Current Affairs

The Failure of Democratic Opposition

The Democratic party establishment have shown they are incapable of taking on Trump. They are assuring his reelection.

Let us imagine that you are a person who does not care very much about politics. If you are sort of vaguely paying attention to what happens in the U.S. Congress, what would your impression be of what is happening in our country politically? Over the last months, you would have seen Democrats trying and failing to remove the president from office. The president’s High Crime was conditioning aid to Ukraine (a country Americans do not care about) on the country’s promise to investigate Joe Biden (a corrupt politician Americans do not particularly care for). To prove their case, Democrats elevated John Bolton (a repugnant untrustworthy warmonger) and had to stick up for Hunter Biden (a ne’er-do-well with shady business dealings, whose past is full of cocaine, strip clubs, and nepotistic failing upward). 

This is what you have been hearing about Congressional Democrats. This has been their primary obsession. It was doomed from the start, because Senate Republicans were always going to support Trump, and so Trump was always going to get a victory he could spin as vindication. It confused people, because the underlying issues are opaque and boring. At the end of it, Trump’s approval rating was higher than ever. Well done, everybody.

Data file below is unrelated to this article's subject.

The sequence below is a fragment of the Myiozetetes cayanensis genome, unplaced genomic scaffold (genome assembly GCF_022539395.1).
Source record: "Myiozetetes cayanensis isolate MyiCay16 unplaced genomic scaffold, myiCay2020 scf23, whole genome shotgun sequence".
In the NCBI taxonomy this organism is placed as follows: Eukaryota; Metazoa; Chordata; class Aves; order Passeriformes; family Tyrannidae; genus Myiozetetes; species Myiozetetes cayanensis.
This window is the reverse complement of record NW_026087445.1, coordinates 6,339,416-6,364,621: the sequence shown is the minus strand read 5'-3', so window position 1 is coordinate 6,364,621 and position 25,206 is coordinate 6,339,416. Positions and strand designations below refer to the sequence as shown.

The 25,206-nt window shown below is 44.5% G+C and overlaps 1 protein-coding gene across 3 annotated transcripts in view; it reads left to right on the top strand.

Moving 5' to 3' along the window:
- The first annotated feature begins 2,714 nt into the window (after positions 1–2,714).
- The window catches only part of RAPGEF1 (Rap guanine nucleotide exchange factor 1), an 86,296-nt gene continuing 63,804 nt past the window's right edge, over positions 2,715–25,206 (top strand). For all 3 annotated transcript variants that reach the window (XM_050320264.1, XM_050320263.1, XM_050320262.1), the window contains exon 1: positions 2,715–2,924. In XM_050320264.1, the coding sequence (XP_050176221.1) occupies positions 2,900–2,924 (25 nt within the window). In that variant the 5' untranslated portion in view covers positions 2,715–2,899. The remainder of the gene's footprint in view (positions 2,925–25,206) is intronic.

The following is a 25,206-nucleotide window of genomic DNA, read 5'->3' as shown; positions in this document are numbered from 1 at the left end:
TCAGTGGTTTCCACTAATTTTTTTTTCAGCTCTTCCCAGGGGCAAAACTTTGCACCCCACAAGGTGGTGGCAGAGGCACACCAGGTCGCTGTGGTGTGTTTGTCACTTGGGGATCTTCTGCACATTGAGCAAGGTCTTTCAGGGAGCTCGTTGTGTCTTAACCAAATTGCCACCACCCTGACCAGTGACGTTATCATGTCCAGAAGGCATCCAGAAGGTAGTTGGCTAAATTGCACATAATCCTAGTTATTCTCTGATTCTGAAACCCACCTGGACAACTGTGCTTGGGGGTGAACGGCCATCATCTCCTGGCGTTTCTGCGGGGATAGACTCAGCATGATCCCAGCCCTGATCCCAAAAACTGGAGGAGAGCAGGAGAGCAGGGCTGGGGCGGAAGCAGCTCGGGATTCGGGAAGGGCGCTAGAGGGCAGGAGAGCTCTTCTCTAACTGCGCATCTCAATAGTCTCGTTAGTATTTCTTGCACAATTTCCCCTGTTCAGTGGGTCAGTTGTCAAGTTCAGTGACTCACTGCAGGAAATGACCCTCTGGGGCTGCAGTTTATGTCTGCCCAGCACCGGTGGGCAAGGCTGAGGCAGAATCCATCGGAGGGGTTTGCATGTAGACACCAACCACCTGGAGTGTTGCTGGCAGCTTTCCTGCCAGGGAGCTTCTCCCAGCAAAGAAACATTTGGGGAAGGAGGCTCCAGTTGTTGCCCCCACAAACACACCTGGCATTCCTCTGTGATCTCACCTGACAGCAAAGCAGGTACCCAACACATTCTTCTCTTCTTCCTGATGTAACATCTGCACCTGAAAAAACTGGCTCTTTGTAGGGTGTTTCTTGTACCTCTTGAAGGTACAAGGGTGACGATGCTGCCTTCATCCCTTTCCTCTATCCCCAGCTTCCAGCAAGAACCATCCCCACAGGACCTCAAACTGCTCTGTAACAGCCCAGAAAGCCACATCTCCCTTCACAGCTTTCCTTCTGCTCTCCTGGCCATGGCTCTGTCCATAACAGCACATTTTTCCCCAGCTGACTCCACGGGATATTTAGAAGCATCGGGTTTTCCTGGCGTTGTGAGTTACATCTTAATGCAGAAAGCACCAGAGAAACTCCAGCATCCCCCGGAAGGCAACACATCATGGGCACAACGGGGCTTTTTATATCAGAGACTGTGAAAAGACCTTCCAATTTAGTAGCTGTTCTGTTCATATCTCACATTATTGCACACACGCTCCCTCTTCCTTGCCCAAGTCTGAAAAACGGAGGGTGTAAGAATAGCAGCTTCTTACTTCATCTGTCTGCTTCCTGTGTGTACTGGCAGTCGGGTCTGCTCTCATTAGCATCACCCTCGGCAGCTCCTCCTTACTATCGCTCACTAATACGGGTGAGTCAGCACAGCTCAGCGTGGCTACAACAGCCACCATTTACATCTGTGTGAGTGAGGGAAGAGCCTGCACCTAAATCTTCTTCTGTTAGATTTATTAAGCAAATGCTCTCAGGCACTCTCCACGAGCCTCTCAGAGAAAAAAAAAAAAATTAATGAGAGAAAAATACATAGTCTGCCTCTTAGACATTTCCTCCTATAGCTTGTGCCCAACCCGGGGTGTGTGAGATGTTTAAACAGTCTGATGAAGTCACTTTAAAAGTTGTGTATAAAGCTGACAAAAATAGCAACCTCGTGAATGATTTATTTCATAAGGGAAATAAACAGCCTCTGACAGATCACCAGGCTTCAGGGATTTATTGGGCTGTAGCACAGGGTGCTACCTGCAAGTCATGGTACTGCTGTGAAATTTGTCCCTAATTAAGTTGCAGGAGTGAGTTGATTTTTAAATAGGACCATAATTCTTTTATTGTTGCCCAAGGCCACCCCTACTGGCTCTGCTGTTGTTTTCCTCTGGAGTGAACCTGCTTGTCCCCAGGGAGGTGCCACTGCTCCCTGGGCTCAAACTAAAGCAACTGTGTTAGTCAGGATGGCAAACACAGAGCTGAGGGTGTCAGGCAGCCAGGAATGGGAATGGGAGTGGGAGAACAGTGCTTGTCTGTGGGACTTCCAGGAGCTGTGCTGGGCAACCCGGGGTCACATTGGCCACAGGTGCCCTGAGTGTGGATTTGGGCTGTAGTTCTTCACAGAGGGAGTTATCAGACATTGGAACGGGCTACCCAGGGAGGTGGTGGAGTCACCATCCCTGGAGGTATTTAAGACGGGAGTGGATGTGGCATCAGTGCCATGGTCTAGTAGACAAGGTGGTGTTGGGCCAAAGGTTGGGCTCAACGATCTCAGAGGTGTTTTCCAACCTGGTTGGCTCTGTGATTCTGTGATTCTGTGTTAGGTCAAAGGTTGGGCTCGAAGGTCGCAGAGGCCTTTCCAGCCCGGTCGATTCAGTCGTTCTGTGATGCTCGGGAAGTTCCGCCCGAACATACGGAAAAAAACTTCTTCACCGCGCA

And that was before last night’s State of the Union address, in which Donald Trump made it very clear why, unless Democrats radically change what they are doing, he will get reelected in November. The speech was a masterful piece of propaganda. It was perfect Trumpian theater, and unless you are still in denial that Trump is extremely good at what he does, you should be very, very scared. And you need to have a hard think about what it will take in order to counter this effectively.

Trump’s theme was: I am making America great again. It’s “the great American comeback”: “Jobs are booming, incomes are soaring, poverty is plummeting, crime is falling, confidence is surging, and our country is thriving and highly respected again!” Just read it. Realize what an effective message it is, and let’s go through what he did, because it’s important in order to understand what we now need to do. Here is part of the opening: 

The years of economic decay are over. The days of our country being used, taken advantage of, and even scorned by other nations are long behind us. Gone too are the broken promises, jobless recoveries, tired platitudes, and constant excuses for the depletion of American wealth, power, and prestige. In just three short years, we have shattered the mentality of American decline, and we have rejected the downsizing of America’s destiny. We are moving forward at a pace that was unimaginable just a short time ago, and we are never going back! I am thrilled to report to you tonight that our economy is the best it has ever been. Our military is completely rebuilt, with its power being unmatched anywhere in the world — and it is not even close. Our borders are secure. Our families are flourishing. Our values are renewed. Our pride is restored. And for all these reasons, I say to the people of our great country, and to the Members of Congress before me: The State of our Union is stronger than ever before!